In early 2016, the local crowd of advocates roared and scored again. The field issue came before the City Council with presentation in February of the CWG’s report about the Civic Center area.  Hundreds of supporters from the sports, education, and neighborhood communities showed up, preceded by over a thousand emails in support of the field. On February 9, 2016, Council reaffirmed its commitment to build the field.  A few more delays ensued over the next two years while parking and other proposals were considered, but the pressure was on to build quickly. In 2017, Council voted unanimously to prioritize the field and directed then City Manager Rick Cole accordingly. He assembled a team of senior Staff to expedite getting the field done.  Success still required getting the California Coastal Commission to allow removal of parking spaces in the coastal zone without space-for-space replacement, a near impossible hurdle that required more Staff time and effort. 

And where and how does the Belmar history part of the project fit in?  Along the way, the story of the Belmar neighborhood came to the attention of field advocates during the 2013 CWG process.  Learning that history only added fuel to Team Field’s fire to keep the Civic Center field area public land for public use. They communicated the history in written and oral comments to the CWG and to City Council.  The CWG included a recommendation that the Belmar community be recognized in its February 2016 report to Council. And when the field went to the Coastal Commission for its development permit on March 6, 2019, field advocates wrote to the Commissioners in advance about Belmar, shared newspaper articles about it, and spoke at the hearing about its history on the site. Unaware of the Coastal Commission’s pending new Environmental and Social Justice Policy, Team Field left the hearing surprised and delighted that the Commissioners, led by Effie Turnbull-Sanders with input from historian Alison Rose Jefferson, had attached a Belmar commemoration condition to the field’s construction permit. The city embraced the task of satisfying that condition and we now have Historic Belmar Park History + Art.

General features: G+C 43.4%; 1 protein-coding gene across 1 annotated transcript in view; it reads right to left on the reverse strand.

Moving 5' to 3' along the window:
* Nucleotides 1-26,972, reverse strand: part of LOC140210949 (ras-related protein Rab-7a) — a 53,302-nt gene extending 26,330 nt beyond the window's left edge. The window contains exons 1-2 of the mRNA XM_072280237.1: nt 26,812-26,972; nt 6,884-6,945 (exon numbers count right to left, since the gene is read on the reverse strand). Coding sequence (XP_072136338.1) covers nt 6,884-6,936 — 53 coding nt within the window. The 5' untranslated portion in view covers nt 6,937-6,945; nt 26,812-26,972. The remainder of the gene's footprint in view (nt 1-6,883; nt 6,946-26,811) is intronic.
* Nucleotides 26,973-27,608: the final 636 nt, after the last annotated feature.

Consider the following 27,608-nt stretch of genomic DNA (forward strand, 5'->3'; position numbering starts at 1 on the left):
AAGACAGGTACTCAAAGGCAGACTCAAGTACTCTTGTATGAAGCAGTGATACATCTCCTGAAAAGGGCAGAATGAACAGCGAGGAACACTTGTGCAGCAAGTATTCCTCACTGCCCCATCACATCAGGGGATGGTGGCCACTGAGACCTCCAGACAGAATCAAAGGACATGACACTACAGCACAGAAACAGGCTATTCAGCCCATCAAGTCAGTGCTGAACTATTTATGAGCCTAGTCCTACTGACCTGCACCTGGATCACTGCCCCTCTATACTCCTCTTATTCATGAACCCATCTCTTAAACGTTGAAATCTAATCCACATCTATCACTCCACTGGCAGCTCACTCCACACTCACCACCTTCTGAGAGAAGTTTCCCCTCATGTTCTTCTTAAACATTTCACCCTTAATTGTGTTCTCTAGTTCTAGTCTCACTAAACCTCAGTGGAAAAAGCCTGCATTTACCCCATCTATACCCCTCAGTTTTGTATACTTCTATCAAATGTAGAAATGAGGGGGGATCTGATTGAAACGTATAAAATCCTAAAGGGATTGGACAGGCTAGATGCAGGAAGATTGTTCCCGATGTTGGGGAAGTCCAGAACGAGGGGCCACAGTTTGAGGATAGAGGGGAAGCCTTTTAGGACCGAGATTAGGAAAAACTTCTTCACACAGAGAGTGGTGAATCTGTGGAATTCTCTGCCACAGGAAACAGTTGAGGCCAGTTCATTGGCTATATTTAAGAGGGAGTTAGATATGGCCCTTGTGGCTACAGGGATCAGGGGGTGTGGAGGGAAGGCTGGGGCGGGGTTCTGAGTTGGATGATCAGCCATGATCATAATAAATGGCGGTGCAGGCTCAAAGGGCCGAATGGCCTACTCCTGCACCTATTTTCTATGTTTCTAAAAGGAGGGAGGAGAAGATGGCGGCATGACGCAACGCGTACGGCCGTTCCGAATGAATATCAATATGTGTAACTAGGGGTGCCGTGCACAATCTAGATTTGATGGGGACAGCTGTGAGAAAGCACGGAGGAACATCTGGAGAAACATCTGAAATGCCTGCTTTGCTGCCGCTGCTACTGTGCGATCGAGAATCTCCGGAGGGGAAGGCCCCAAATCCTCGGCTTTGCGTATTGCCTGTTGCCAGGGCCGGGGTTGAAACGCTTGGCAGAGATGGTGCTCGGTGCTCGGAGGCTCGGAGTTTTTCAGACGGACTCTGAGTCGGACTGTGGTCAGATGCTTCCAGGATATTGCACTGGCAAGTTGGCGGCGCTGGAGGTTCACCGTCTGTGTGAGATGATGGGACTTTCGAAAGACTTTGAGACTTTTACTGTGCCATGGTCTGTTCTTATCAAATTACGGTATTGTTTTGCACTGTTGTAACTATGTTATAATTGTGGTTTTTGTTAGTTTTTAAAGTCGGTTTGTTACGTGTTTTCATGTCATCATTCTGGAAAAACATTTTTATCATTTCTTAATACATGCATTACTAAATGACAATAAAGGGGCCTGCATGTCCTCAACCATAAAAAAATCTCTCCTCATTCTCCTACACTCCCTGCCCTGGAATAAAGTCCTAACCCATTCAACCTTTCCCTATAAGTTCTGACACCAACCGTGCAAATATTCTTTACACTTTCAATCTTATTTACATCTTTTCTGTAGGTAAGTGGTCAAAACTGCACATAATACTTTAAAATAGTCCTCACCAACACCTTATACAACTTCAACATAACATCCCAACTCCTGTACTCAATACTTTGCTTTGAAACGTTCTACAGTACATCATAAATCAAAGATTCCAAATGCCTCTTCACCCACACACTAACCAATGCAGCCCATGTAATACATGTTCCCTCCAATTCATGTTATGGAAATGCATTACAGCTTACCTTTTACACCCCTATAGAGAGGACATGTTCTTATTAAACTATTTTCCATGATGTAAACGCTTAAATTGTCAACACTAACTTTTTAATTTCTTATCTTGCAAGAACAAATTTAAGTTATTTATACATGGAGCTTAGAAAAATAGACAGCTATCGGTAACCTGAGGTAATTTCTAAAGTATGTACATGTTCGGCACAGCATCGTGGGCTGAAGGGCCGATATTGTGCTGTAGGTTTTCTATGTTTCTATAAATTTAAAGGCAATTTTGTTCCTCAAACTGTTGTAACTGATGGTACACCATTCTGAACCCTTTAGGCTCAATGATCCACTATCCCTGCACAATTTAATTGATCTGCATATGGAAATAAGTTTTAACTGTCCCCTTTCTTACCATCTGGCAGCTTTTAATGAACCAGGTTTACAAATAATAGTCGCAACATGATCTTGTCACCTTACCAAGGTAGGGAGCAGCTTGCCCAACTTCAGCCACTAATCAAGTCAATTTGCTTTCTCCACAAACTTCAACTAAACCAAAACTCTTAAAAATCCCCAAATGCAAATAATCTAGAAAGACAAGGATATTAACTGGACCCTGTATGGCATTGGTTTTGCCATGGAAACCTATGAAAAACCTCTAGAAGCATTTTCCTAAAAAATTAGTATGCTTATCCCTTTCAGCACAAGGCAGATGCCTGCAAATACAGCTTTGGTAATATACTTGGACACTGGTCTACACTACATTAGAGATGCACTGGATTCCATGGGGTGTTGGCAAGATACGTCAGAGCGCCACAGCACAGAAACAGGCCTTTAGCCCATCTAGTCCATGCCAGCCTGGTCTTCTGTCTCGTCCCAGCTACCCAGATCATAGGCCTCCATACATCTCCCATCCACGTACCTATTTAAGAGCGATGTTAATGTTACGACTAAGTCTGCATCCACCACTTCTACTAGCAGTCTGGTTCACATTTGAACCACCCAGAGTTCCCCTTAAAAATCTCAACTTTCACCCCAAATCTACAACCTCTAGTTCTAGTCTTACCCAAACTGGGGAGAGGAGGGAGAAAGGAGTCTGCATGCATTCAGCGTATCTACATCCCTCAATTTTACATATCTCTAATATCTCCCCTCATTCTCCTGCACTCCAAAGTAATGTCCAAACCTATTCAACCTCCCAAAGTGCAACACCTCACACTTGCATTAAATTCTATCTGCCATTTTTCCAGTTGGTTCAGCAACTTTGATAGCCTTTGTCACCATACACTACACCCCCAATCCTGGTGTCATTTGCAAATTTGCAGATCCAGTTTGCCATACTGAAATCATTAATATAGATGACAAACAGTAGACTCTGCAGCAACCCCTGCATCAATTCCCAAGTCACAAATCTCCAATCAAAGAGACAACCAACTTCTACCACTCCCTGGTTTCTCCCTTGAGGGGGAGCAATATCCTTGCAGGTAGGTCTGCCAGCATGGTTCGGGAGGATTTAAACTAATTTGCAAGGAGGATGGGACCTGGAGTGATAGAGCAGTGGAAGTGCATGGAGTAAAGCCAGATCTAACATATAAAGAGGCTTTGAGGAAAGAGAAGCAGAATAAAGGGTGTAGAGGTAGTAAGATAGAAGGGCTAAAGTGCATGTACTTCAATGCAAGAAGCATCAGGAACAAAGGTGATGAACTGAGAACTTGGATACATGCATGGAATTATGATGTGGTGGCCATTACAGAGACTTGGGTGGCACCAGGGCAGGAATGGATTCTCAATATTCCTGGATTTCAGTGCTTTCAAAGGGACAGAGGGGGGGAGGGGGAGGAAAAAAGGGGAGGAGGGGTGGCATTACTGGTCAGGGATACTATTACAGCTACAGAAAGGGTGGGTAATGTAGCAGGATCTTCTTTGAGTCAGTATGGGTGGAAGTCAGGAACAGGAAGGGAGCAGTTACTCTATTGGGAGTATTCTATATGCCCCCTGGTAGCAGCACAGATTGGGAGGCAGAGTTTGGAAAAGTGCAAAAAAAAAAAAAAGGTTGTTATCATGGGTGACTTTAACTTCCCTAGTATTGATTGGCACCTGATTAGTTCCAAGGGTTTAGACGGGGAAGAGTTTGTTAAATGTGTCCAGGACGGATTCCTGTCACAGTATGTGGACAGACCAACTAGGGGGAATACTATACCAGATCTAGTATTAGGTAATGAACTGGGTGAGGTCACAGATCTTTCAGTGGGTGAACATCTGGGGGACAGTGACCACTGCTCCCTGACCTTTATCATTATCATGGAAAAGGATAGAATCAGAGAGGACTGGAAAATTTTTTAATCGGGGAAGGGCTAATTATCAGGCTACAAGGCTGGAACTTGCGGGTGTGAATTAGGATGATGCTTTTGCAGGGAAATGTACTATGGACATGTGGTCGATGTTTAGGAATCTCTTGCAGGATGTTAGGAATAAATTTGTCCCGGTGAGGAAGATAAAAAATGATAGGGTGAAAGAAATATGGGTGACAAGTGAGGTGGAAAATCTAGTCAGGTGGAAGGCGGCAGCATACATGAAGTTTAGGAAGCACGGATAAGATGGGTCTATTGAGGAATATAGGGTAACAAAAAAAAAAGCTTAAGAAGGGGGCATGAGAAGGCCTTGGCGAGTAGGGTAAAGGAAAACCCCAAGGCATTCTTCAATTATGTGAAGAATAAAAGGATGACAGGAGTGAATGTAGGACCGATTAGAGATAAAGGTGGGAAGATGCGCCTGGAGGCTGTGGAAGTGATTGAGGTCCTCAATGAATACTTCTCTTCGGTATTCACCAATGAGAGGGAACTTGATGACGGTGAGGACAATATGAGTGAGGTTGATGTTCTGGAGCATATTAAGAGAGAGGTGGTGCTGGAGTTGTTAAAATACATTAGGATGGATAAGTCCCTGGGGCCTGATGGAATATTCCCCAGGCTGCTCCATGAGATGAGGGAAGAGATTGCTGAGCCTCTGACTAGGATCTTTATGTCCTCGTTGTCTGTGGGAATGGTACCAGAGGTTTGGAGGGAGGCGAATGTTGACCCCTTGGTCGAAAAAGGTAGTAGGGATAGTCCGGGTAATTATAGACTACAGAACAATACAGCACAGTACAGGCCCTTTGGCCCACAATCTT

There are too many individuals and groups who participated in the advocacy for the field to name here, but to everyone who showed up — from the little kids who are now grown up to the kids who are still playing, to the coaches, parents, and administrators, and to anyone who wrote to City Council or cornered a Council person in the supermarket or at the car wash or in a park or at a community meeting — this was your fight and this is your field.  Generations will play and learn in Historic Belmar Park thanks to your grassroots advocacy. Thank you for never giving up. 

By Team Field — Maryanne LaGuardia, Ann Hoover, Jaleh Mirhashemi, Elizabeth Manco, and Lori Brown. Guest Columnists for SMart: Santa Monica Architects for a Responsible Tomorrow

Ron Goldman, Architect FAIA; Dan Jansenson, Architect, Building & Fire-Life Safety Commissioner; Mario Fonda-Bonardi AIA, Planning Commissioner Commissioner; Robert H. Taylor, Architect AIA: Thane Roberts, Architect; Sam Tolkin, Architect; Marc Verville accountant ret.; Michael Jolly, AIRCRE

For previous articles see www.santamonicaarch.wordpress.com/writings